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dc.contributor.advisorHogg, Professor Gillian
dc.contributor.advisorDodd, Doctor Chris
dc.contributor.advisorO'Gorman, Professor Kevin
dc.contributor.advisorNorth, Professor Andrew
dc.contributor.authorDavis, Andrew Richard
dc.date.accessioned2015-05-22T11:04:56Z
dc.date.available2015-05-22T11:04:56Z
dc.date.issued2014-10
dc.identifier.urihttp://hdl.handle.net/10399/2801
dc.description.abstractThis thesis develops identity theory in the context of experiential consumption through the creation of a contextual self. This unique feature of identity advances theory more commonly associated with service-dominant logic, under the proposition that experiences are a consumption activity in their own right which are under-valued when treated as a sub-activity of service consumption. Using a music festival as an experiential example, literature is identified based on the interpretive effects of symbolic interactionism. This highlights the importance of objective, inter-subjective, and subjective stimuli, namely the physical environment, the social environment, and the individual environment respectively. This provides a way of understanding contextual identity and subsequent value creation. This is explored using an in-depth study based on interactionist enquiry as a means to understand the lived experience of the festival-goer in their native habitat. Participant observations and in-field interviews with attendees are conducted using a semi-structured process, and analysed along thematic lines as a way to show the influence of existing theory as well as emerging lines of enquiry. Conclusions identify a 'contextual identity' – a unique identity formed by the persuasive effects of objective and inter-subjective stimuli. However, contextual identity only truly exists in comparison to individuals not attending the experience. During the experience itself, the strength of contextual identity diminishes, acting as no more than a primer for more dominant, deep-rooted identity concepts. The result of this experience-primed identity is the ‘contextual self’, which becomes the dominant behavioural guide during the actual experience. Implications are applicable across a number of contexts and provide not only a better theoretical understanding of identity within the experiential consumption process, but also practical suggestions to improve the consumer's experience.en_US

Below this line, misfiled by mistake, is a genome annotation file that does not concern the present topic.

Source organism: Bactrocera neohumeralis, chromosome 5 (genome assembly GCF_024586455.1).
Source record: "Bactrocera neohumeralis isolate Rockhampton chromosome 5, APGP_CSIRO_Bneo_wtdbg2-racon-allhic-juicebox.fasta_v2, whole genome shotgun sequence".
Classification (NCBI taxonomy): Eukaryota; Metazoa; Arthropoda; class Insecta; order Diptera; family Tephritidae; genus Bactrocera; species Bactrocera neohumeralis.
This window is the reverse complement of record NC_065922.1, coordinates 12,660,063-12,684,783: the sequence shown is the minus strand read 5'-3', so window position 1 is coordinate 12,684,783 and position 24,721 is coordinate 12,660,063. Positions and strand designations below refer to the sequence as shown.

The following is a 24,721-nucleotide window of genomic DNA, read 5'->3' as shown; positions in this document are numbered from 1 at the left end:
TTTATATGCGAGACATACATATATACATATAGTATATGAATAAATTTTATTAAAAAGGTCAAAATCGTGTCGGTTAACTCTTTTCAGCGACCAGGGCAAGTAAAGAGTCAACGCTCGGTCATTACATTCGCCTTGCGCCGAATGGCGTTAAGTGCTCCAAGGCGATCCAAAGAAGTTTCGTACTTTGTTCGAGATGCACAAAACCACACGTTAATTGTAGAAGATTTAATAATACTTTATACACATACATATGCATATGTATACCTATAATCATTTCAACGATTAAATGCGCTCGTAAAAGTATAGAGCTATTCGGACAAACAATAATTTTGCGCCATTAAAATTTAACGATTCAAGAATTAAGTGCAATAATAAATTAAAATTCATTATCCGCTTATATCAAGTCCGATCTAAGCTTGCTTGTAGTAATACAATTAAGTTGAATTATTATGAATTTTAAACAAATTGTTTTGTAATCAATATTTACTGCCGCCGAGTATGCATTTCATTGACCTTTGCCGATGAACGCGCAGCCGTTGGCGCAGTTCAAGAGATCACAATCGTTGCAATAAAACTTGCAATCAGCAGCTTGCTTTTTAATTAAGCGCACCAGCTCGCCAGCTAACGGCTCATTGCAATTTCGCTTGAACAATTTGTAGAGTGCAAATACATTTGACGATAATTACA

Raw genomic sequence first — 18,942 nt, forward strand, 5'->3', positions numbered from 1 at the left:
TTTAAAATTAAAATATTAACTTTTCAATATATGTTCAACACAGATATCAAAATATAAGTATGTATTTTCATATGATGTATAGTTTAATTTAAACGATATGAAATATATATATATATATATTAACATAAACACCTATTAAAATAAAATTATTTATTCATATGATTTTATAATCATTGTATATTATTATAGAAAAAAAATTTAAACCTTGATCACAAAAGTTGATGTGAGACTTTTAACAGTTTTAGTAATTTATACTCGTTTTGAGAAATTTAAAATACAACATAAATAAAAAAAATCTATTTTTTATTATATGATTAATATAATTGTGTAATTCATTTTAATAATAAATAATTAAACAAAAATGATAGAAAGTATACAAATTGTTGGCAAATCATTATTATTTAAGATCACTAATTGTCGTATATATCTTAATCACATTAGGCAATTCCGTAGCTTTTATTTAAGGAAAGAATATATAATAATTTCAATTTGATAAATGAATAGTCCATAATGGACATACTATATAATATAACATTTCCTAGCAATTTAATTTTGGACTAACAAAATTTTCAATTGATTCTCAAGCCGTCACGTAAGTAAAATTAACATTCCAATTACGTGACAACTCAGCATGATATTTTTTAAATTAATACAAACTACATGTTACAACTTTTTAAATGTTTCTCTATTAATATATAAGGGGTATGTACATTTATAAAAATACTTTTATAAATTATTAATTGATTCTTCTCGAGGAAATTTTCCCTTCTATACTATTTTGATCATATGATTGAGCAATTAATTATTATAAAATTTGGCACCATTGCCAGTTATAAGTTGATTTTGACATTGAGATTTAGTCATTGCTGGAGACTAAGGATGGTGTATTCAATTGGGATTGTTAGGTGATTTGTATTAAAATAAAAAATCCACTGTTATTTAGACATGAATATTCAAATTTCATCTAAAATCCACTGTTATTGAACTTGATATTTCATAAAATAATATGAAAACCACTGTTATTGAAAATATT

dc.language.isoenen_US
dc.publisherHeriot-Watt Universityen_US
dc.publisherManagement and Languagesen_US
dc.rightsAll items in ROS are protected by the Creative Commons copyright license (http://creativecommons.org/licenses/by-nc-nd/2.5/scotland/), with some rights reserved.
dc.titleConsuming the experience : the effect of experimental stimuli on the contextual selfen_US
dc.typeThesisen_US


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